Will I react to the Moderna COVID-19 vaccine if I have facial fillers?

Dr. Eman Beverly Hills Doctor and  Beauty Expert

Beverly Hills Beauty Expert & Doctor Warns Public + Patients

BEVERLY HILLS, CA, UNITED STATES, January 12, 2021 /EINPresswire.com/ — As we continue to navigate our way through the coronavirus pandemic heading into 2021, there are a lot of unknowns when it comes to the new vaccine. When educating yourself about the vaccine, considering your health history as well as any medical and cosmetic procedures is important. Dr. Eman Abdallah and her team at Emana Medical are here to put your mind at ease as they continue to analyze more research studies and information about the coronavirus, vaccine, and how it pertains to those receiving cosmetic procedures.

Q&A: Will I react to the Moderna COVID-19 vaccine if I have facial fillers?

Very few patients who have previously had facial fillers have reported adverse reactions (such as facial or lip swelling) after receiving the COVID-19 Moderna vaccine. These reactions are rare, and most symptoms have proven to be mild.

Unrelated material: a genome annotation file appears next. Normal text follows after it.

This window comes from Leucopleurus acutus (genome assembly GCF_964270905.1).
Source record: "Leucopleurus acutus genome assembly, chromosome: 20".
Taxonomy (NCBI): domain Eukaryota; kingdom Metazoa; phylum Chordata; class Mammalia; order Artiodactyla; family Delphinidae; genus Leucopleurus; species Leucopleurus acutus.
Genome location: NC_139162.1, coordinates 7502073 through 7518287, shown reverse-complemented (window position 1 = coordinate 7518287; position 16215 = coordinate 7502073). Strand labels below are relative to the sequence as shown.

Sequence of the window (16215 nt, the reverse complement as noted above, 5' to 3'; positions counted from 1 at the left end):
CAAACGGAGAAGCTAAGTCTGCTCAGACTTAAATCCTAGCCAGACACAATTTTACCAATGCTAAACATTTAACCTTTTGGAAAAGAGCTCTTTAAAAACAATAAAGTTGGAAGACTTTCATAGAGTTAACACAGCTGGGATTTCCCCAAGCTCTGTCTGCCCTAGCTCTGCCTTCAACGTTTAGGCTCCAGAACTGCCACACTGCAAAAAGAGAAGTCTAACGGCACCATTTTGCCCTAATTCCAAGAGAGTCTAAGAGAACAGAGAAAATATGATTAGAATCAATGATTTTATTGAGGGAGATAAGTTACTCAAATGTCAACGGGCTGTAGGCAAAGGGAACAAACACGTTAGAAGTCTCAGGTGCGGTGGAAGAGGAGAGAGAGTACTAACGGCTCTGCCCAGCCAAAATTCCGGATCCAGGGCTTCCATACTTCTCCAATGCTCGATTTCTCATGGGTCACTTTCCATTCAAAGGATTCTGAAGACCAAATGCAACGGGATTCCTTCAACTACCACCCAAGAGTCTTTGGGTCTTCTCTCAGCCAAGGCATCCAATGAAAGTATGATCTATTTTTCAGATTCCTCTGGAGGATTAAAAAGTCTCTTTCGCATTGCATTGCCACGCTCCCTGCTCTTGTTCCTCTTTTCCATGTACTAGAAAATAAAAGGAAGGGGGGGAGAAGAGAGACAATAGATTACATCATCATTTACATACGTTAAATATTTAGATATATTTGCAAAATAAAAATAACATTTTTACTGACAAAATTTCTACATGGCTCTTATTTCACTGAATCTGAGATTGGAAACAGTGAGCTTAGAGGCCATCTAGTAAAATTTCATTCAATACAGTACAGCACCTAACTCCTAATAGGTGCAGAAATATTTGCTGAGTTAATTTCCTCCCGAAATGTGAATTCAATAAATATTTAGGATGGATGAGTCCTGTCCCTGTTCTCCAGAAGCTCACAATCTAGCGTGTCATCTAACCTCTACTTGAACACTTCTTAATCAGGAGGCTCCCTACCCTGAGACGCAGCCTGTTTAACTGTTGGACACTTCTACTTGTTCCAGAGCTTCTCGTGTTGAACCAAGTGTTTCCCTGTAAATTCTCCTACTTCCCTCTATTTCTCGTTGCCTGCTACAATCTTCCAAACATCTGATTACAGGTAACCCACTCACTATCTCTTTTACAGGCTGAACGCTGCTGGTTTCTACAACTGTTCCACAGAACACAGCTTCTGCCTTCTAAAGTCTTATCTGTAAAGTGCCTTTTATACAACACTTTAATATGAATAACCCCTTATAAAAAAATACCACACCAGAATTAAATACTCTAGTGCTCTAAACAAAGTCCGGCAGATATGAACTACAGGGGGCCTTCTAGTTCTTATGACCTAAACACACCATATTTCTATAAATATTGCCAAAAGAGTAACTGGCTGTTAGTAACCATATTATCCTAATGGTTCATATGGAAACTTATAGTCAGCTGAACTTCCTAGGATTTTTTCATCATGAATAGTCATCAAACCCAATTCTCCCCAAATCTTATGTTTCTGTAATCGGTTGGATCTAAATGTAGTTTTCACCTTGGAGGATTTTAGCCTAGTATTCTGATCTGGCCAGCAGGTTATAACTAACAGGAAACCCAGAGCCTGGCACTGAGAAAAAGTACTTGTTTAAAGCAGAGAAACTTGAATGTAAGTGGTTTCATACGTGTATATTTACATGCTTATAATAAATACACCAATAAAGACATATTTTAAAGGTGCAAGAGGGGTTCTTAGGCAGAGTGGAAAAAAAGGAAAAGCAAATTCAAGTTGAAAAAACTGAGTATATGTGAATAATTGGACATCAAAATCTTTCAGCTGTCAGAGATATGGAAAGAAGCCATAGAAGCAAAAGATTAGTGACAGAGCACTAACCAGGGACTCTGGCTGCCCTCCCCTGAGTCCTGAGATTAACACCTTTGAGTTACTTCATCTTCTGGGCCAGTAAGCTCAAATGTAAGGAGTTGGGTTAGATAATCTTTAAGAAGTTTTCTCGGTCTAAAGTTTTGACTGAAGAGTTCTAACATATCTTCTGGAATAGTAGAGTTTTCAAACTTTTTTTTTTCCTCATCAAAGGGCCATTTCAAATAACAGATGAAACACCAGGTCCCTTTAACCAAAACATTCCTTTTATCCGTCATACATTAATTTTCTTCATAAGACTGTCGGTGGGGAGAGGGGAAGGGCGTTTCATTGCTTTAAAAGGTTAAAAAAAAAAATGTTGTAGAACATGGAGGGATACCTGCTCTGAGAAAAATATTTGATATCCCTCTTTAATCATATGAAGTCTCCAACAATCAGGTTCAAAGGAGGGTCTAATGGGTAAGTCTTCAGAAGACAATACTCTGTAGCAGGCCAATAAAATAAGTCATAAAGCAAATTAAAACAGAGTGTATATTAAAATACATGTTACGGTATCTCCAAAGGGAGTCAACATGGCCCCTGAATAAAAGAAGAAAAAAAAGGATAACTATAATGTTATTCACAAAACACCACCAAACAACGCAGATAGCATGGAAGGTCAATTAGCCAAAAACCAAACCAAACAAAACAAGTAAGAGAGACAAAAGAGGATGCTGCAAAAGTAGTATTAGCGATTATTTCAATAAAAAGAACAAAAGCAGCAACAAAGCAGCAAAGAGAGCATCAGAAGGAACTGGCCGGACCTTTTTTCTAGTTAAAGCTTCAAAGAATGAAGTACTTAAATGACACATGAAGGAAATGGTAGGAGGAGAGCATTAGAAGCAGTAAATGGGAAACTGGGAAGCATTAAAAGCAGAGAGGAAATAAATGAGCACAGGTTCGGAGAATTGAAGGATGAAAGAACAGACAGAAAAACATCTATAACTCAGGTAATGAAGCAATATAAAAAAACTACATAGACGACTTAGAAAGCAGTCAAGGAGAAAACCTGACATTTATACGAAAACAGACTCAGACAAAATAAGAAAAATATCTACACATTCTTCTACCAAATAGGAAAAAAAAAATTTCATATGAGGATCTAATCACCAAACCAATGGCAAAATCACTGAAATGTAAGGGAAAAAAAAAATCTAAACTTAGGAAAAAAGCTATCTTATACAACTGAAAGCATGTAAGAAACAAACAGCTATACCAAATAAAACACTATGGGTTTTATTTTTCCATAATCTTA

Individuals who have experienced adverse reactions to the vaccine have also had issues with the influenza vaccine, resembling many of the same symptoms. Swelling is localized to the area of the previous injection and is typically resolved either on its own or after treatment with antihistamines or a short-term course of doctor-prescribed steroids. All of the individuals in the vaccine studies had full resolution of their symptoms shortly after administration.

While uncertainty may still exist, rest assured that this is only happening in a small number of individuals receiving facial fillers and should definitely not discourage anyone from receiving the vaccine.

What is not being (but should be) emphasized is the number of people who have a prior history of getting cosmetic injections that are being vaccinated and NOT developing these symptoms. Not everyone who has fillers will develop these reactions.
One thing those interested in receiving the vaccine but have a history of fillers can do as a precaution is to take an antihistamine (such as Claritin or Zyrtec) before and after their vaccination.

What remains unknown is if the individuals that developed these symptoms had any underlying autoimmune conditions or were immunocompromised in any way. Any underlying autoimmune condition or illness would have the immune system in defense mode, meaning their body would temporarily want to attack anything foreign that enters it, such as a vaccine.

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Source: EIN Presswire